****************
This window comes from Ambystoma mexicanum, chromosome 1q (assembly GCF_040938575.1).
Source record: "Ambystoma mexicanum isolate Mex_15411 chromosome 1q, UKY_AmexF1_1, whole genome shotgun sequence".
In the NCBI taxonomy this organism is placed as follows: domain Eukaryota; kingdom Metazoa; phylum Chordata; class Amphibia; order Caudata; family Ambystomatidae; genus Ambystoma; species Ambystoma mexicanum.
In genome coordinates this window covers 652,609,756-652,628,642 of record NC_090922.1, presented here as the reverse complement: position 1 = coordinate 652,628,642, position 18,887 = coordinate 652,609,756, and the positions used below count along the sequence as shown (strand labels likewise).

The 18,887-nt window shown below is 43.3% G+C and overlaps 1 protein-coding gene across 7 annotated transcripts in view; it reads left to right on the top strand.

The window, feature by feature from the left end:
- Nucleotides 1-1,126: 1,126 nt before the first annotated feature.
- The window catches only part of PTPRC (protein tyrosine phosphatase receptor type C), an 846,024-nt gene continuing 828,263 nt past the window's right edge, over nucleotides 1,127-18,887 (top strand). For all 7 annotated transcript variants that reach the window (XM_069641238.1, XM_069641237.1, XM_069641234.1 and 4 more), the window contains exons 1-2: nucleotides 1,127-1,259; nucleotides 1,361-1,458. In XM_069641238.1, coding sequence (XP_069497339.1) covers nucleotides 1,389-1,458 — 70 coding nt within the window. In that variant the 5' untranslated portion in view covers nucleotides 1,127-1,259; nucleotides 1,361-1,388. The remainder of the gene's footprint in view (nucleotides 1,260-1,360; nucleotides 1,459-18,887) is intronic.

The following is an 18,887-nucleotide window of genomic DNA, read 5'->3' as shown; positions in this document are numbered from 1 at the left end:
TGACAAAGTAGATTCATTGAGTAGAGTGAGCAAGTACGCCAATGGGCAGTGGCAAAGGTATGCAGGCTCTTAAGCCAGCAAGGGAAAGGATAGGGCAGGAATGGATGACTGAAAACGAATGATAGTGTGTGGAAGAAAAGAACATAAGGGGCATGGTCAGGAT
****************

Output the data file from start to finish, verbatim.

This window comes from Ambystoma mexicanum, chromosome 1q (assembly GCF_040938575.1).
Source record: "Ambystoma mexicanum isolate Mex_15411 chromosome 1q, UKY_AmexF1_1, whole genome shotgun sequence".
In the NCBI taxonomy this organism is placed as follows: domain Eukaryota; kingdom Metazoa; phylum Chordata; class Amphibia; order Caudata; family Ambystomatidae; genus Ambystoma; species Ambystoma mexicanum.
In genome coordinates this window covers 652,609,756-652,628,642 of record NC_090922.1, presented here as the reverse complement: position 1 = coordinate 652,628,642, position 18,887 = coordinate 652,609,756, and the positions used below count along the sequence as shown (strand labels likewise).

The 18,887-nt window shown below is 43.3% G+C and overlaps 1 protein-coding gene across 7 annotated transcripts in view; it reads left to right on the top strand.

The window, feature by feature from the left end:
- Nucleotides 1-1,126: 1,126 nt before the first annotated feature.
- The window catches only part of PTPRC (protein tyrosine phosphatase receptor type C), an 846,024-nt gene continuing 828,263 nt past the window's right edge, over nucleotides 1,127-18,887 (top strand). For all 7 annotated transcript variants that reach the window (XM_069641238.1, XM_069641237.1, XM_069641234.1 and 4 more), the window contains exons 1-2: nucleotides 1,127-1,259; nucleotides 1,361-1,458. In XM_069641238.1, coding sequence (XP_069497339.1) covers nucleotides 1,389-1,458 — 70 coding nt within the window. In that variant the 5' untranslated portion in view covers nucleotides 1,127-1,259; nucleotides 1,361-1,388. The remainder of the gene's footprint in view (nucleotides 1,260-1,360; nucleotides 1,459-18,887) is intronic.

The following is an 18,887-nucleotide window of genomic DNA, read 5'->3' as shown; positions in this document are numbered from 1 at the left end:
TGACAAAGTAGATTCATTGAGTAGAGTGAGCAAGTACGCCAATGGGCAGTGGCAAAGGTATGCAGGCTCTTAAGCCAGCAAGGGAAAGGATAGGGCAGGAATGGATGACTGAAAACGAATGATAGTGTGTGGAAGAAAAGAACATAAGGGGCATGGTCAGGAT